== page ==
Also, current stock valuations are very tied into the workings of the financial sector these days. For instance, bankers are constantly flying first class around the world. If banks slow down, so do airlines, and numerous other related industries. Because we no longer have a (money-based) economy that primarily produces things, and still less, fairly necessary things, a large part of it can become completely unstuck quite fast.
Since the US government, at least, has been run on substantial borrowing even during a supposed growth period, while facing increased payouts for social services such as medicare and social security even if it does nothing. So its indebtedness may become too great to pay off. There goes the reliability seemingly safe investments such as treasury bonds. Pension funds, increasingly necessary for an aging population, since they have to rely on funds parked somewhere, yielding some not-too-small rate of return, may not be able to hold up either. That would mean a disastrous meltdown that would strorngly affect amlost everyone in the US.
Glooom, Doom,and the Bloom of the Real Attention Economy? Away from Money?
Now, maybe these visions of “doom and gloom” are unwarranted. Quite possibly the whole system will easily stave off collapse. For instance, it could be that the tremendous flexibility of Internet connection will allow credit crunches to be overcome with new kinds of assurances and money routed in new ways. It is possible that alternative currencies, informally constructed, will be able to replace the dollar. And so on. It is even more possible that the collapse will not so deeply effect the euro or the renminbi, etc. But given the still pivotal role of the US, it is also possible that the doom and gloom would spread across the globe. If so, we will suddenly begin to find ourselves in a new world. It could be that what emerges from the mess will be a much fuller Attention Economy with money playing a much less key role, and eventually virtually no role at all. That , while definitely no utopia, may be the best that one could reasonably hope for.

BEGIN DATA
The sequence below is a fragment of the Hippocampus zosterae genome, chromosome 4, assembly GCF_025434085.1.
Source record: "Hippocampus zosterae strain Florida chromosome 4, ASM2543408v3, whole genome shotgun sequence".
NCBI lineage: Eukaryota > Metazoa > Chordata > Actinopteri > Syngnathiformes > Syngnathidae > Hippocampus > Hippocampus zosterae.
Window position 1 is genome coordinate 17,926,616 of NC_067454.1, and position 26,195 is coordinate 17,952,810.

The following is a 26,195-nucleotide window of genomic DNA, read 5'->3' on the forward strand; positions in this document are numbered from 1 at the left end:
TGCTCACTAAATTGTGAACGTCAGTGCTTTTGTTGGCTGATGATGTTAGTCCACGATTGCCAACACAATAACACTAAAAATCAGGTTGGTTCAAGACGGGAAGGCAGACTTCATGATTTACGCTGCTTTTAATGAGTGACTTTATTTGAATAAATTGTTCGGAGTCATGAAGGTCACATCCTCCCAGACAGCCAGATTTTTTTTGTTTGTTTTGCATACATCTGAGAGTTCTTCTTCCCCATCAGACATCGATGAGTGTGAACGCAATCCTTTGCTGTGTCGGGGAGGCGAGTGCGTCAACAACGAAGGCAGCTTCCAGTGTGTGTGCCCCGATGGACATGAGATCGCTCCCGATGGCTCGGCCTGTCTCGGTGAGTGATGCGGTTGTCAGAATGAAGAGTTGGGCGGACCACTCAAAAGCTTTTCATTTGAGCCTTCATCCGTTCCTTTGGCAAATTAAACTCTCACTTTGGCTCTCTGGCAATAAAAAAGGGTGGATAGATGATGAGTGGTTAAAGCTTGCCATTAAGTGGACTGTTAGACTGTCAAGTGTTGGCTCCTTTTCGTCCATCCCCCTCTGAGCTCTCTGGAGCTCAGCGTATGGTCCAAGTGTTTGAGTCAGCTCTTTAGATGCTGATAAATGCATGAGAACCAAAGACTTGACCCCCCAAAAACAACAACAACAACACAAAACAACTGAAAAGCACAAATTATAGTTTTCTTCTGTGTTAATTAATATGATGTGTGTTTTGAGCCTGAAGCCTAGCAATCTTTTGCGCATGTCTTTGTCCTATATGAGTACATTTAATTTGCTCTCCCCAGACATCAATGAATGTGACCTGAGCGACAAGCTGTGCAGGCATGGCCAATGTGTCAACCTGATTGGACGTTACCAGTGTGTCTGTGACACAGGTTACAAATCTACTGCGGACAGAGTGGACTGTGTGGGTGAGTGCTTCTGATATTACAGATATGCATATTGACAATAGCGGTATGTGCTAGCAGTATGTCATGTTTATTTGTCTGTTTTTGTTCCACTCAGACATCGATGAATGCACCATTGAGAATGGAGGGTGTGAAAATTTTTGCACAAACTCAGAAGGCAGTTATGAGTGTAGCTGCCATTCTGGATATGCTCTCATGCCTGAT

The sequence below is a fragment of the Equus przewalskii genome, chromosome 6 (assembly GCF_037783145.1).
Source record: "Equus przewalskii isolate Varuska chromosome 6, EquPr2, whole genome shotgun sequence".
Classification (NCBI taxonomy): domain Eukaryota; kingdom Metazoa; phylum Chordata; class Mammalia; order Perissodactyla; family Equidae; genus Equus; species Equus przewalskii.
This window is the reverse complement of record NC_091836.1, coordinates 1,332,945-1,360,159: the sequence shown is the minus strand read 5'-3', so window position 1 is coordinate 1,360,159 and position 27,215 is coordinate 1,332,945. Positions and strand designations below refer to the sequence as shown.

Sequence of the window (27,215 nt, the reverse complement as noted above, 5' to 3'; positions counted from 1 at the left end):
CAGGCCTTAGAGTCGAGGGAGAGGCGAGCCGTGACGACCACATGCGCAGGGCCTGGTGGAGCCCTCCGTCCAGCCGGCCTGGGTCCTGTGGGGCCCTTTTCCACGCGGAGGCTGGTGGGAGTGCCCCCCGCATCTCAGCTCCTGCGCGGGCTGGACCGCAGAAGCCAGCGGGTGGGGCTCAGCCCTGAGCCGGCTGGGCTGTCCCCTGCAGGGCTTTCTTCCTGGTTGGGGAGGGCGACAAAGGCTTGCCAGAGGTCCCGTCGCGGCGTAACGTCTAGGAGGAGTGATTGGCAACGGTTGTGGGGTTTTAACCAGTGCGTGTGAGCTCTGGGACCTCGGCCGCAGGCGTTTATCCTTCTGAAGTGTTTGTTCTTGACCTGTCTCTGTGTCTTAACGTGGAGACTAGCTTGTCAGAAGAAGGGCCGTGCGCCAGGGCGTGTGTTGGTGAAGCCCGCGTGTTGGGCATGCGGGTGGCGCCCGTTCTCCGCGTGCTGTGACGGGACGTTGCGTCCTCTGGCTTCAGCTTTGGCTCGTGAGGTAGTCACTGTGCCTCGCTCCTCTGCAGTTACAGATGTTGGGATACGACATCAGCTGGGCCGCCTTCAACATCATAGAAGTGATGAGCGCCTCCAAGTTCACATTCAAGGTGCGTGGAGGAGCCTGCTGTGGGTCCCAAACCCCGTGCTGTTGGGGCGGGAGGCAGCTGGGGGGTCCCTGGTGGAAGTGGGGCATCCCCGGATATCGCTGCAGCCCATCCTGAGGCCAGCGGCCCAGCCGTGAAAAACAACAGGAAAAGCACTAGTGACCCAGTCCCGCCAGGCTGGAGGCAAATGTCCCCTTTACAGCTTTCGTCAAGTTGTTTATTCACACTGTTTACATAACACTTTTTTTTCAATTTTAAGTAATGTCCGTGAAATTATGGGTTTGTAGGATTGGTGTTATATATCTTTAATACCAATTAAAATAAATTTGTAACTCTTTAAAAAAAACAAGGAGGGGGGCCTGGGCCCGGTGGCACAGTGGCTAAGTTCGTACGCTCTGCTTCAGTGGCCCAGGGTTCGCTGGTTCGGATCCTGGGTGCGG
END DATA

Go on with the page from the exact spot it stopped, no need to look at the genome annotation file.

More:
Here, I am of course speaking of the real Attention Economy, or Attention System, Epoch, Society or World which I have been discussing in the is blog and elsewhere for years — and not the advertising-based much less important system that other people who use this term have come to mean. This real Attention Economy already is quite important, as I have tried to show earlier, when I pointed out that attention “transactions” are already far more common and influential for most people in the advanced countries than are money transactions. The standard economics profession as well as most people who focus on business have remained utterly blind to this fact. But the real Attention Economy, based of course on the scarcity and desirability —for persons— of the attention that can only come from other human beings, is entirely differently structured and organized than is the monetary, industrial-based or capitalist economy. That is why this new system ultimately does not run on money in any form.
In the next installment, I will explain in detail why the (real) Attention Economy probably can only grow at the expense of the standard forms of the money-industrial system, and why both probably cannot co-exist for too long. This is another reason we may be headed there now. If it is coming, thought must go now into how to mitigate its bad features, while still benefitting from its good ones.